In what would have been the 23rd minute of the match, the İstanbul players and staff left the field of play in protest of Coltescu's mishandling of the situation. Then, the PSG players and staff also left the field, followed by the referees, leaving the reporters and journalists in the stadium in shock as they tried to recount the controversial events to viewers at home. The walk-off was especially significant as it signified that all the players, coaches, and referees at the match stood in solidarity with Webo and felt passionately about the situation. The incident attracted even more attention from fans around the world, shedding light on Coltescu’s wrongdoings and sending the powerful message that racial profiling in sports cannot and will not be tolerated.

The game resumed from the 14th minute the next day, with Coltescu forbidden from being present in the stadium and Webo’s red card rescinded. The players took a knee on the field and wore shirts that displayed the message “No to Racism” prior to the match. The match ended up being a blowout, as PSG ran out 5-1 winners. Under ordinary circumstances, that match would have been remembered as a great day of celebration for PSG. Instead, PSG’s victory was overshadowed by the events of the previous day.

UEFA has been running a “Say no to racism” campaign since 2016, but the fact that one of the organization’s very own officials displayed racist tendencies proves that UEFA’s effort to combat internalized racism through the mere use of slogans has been largely ineffective. Shockingly, this occasion was not the only act of racism in the past 10 days of European soccer. After a strong performance in a match at the end of November, Manchester United forward Edison Cavani responded to a post his friend, who was Black, had made about him on Instagram. While this seemed like a fine gesture, Cavani captioned his response, “Gracias negrito.” The post was quickly deleted, and a statement was later released by Manchester United, stating that Cavani had no “malicious intent” and that “he deleted it as soon as he was informed that it could be misconstrued.” While Cavani likely did not have racist intentions, this incident again highlights the issue in which members of the professional soccer community have not been properly educated about the use of racist terms. This endless stream of racist behavior is unacceptable, and it is clear that something must change.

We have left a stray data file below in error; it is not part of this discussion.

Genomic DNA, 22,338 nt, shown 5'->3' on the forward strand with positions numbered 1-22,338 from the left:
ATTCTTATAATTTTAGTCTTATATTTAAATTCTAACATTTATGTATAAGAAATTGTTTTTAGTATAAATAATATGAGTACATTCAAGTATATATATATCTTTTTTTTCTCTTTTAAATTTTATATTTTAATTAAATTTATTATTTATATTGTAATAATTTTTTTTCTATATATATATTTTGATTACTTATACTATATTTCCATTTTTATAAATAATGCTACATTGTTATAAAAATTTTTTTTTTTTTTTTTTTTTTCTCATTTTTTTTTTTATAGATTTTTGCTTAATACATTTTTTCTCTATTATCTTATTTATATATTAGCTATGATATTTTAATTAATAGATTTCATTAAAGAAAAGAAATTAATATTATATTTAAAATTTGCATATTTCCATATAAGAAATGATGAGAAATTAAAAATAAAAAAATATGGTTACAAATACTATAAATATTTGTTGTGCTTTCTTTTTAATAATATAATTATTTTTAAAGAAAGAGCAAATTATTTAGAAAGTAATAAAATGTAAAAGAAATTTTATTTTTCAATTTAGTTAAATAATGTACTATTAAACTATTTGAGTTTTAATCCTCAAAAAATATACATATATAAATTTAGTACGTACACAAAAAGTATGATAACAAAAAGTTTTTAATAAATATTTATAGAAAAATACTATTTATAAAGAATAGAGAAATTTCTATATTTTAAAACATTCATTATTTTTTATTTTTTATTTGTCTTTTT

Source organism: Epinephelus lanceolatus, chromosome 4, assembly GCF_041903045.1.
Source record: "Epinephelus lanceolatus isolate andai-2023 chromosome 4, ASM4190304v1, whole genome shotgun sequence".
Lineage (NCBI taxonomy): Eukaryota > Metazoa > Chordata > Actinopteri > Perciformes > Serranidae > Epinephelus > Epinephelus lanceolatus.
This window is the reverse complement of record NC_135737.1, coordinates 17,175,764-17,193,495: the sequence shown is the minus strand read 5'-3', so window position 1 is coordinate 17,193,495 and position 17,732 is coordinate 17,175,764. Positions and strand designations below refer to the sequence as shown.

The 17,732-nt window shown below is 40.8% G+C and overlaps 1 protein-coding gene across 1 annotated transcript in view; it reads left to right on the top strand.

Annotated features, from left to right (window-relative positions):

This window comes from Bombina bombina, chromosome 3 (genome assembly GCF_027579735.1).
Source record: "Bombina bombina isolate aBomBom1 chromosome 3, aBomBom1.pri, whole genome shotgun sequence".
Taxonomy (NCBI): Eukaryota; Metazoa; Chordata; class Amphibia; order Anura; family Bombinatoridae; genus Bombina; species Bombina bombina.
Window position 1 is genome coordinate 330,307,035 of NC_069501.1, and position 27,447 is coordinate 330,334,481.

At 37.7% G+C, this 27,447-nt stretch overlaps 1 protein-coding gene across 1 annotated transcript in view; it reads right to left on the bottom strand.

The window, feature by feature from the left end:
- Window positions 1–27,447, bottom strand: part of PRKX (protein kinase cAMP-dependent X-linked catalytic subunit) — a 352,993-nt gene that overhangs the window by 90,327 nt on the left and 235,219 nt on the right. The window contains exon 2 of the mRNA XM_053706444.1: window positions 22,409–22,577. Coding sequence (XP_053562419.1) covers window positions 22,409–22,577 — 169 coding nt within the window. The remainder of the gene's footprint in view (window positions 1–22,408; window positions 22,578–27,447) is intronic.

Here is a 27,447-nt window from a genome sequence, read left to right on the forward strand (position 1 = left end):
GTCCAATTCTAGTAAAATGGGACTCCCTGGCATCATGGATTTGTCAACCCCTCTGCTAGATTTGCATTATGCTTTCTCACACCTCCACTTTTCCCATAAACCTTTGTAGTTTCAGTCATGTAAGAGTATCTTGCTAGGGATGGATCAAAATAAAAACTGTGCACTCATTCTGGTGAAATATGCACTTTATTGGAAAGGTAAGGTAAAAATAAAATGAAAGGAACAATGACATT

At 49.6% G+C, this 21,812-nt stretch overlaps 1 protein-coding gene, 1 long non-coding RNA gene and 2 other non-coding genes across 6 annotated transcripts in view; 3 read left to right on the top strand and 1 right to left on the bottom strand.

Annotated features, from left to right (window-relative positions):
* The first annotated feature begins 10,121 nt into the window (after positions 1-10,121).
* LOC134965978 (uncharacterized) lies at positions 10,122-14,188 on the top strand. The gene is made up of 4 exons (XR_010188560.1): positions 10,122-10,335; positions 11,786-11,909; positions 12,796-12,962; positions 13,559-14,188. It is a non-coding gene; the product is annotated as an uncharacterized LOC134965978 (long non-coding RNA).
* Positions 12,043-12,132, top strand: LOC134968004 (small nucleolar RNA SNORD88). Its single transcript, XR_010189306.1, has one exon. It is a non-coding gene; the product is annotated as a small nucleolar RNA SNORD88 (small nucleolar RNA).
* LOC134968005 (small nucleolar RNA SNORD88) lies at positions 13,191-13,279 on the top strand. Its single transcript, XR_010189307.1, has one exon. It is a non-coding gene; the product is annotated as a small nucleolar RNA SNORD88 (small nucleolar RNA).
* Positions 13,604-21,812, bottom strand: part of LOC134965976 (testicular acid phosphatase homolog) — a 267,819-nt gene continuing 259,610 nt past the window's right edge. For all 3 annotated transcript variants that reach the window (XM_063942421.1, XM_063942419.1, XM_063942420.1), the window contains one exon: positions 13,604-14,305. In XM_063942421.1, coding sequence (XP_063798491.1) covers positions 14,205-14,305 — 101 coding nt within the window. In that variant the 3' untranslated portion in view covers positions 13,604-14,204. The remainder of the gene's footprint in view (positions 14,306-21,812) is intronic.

For starters, UEFA and other sport organizations need to invest in providing proper education to their own employees about the use of racist and dehumanizing terms. Within the curriculum, employees should be taught to never identify people based on race, regardless of the situation. Additionally, as was shown during the PSG game, employees cannot use the language barrier as an excuse to be racist, and stricter fines and bans should be put in place to firmly cement the gravity of such actions. Sport organizations should even consider implementing an idea Manchester City forward Raheem Sterling proposed in 2019, in which soccer leagues “call for an automatic nine-point deduction for racist abuse” and clubs “have to play three games behind closed doors.” Under Sterling’s approach, teams “lose revenue as a direct consequence of racist behavior.” Of course, taking away points would not apply to referees like Coltescu, but alternate methods of dealing fines and bans could be established as a substitute.

The decision by both teams to pause the game sent the powerful message that racism will not be tolerated in sports. Nonetheless, there still exists an alarming lack of awareness and education regarding the severity of racist behavior. All members of the sports community, officials, coaches, players, and even us fans, must actively work to promote an inclusive environment that does not stigmatize anyone based on race. But for those of us at home, the question is: when will it happen, and what can we do to help?